Commentary

Laboring Bodies at the Choke Point

By focusing my research on the laboring body from a materialist perspective, I seek to bring in a third perspective to the debate on logistics choke points, that so far oscillates between a euphoric framing as a "magic bullet" to trade union movement revitalization, on the one hand, and a dysphoric framing as laboratories for company and state surveillance, control and security measures, on the other.

By |2020-01-30T16:43:20-05:00Jan 30, 2020|

Variegated Social Reproduction as Critical Thinking

Variegated social reproduction as a conceptual lens is meant to acknowledge that the unfolding of the contradiction between capital accumulation and the conditions of social reproduction is not uniform but uneven and variegated, involving developments that are sometimes unanticipated.

By |2020-01-23T09:15:32-05:00Jan 22, 2020|

Welfare Against Work

Existing scholarship on the movement has either ignored the NWRO's antiwork perspective, or else insisted that the NWRO’s critiques of waged work were primarily gendered. Based on a careful analysis of the organization's archives, Wilson Sherwin makes a compelling case that an antiwork agenda was central to the NWRO's politics.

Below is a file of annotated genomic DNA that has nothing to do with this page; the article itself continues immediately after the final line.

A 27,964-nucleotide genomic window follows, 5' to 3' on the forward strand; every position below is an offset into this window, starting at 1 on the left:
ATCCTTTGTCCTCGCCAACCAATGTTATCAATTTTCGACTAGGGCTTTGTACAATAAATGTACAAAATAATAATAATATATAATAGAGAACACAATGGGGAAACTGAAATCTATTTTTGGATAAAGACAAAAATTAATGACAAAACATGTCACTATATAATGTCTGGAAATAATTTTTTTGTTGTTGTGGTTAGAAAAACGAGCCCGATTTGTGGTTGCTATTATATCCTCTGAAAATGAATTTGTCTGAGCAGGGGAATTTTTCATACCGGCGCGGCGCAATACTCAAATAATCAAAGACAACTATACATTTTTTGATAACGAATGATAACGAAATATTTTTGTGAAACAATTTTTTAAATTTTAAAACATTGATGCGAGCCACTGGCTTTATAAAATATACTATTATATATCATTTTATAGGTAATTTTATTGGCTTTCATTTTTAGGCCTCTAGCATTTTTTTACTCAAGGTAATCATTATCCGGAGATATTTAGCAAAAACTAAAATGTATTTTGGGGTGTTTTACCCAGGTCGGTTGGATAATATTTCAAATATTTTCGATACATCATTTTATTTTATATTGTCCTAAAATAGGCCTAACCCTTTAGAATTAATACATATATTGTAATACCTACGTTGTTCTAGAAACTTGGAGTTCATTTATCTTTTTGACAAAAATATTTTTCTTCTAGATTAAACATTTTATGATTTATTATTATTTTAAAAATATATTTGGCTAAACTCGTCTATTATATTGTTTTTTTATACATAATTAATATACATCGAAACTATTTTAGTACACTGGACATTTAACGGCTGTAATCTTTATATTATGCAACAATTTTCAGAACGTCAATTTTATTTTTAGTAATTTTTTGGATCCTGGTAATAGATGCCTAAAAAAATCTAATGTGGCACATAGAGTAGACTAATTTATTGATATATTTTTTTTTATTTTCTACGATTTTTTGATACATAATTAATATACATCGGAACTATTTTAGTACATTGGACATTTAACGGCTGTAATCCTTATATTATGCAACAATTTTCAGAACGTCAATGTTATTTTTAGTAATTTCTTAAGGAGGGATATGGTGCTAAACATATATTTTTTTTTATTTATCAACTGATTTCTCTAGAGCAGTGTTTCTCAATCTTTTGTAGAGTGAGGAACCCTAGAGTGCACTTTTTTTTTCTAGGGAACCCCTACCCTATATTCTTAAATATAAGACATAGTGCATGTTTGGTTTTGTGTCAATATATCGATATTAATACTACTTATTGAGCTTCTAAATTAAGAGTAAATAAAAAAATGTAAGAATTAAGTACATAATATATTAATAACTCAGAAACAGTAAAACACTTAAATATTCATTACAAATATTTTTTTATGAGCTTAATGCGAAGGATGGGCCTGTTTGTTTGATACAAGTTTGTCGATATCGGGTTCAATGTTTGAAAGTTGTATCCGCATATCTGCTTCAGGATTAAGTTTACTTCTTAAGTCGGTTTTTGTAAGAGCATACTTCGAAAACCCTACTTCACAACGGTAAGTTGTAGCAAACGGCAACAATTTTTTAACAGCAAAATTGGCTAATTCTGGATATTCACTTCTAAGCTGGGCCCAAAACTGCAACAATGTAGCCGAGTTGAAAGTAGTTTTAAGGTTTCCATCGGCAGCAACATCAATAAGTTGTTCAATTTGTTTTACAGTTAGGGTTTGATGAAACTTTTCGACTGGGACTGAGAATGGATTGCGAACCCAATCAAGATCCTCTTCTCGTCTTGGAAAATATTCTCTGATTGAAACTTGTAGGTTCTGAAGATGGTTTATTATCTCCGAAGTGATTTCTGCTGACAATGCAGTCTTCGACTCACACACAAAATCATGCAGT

By |2020-02-01T07:03:21-05:00Jan 8, 2020|

A Great Little Man: The Shadow of Jair Bolsonaro

How to assess the new Brazilian regime? Early as it is in Bolsonaro’s rule, some broad stroke preliminaries are possible. In what follows I trace the political paralysis of the first five months, the popular social base of Bolsonarismo, its relationship to capital, and the role of evangelical Pentecostalism. I offer a biographical profile of Bolsonaro himself, map the three pivotal factions constituting the new government, and assess the economic outlook of the country. To anticipate the basic conclusions: the Bolsonaro regime is a weak and internally divided far-right regime, with declining popular support; capital backed Bolsonaro as a way out of crisis, but thus far the regime has not delivered, and the markets are losing faith.

By |2019-10-15T16:56:43-04:00Oct 15, 2019|

The New Memphis

This Life is a profound tour of our inner life and purpose that deftly weaves in religion and political economy, with an eye always to the future. But it fails to appreciate the profound worth of institutional changes that might reallocate powers and capacities to exploited people here and now for its chief goal, spiritual freedom.

By |2019-08-07T12:31:02-04:00Aug 7, 2019|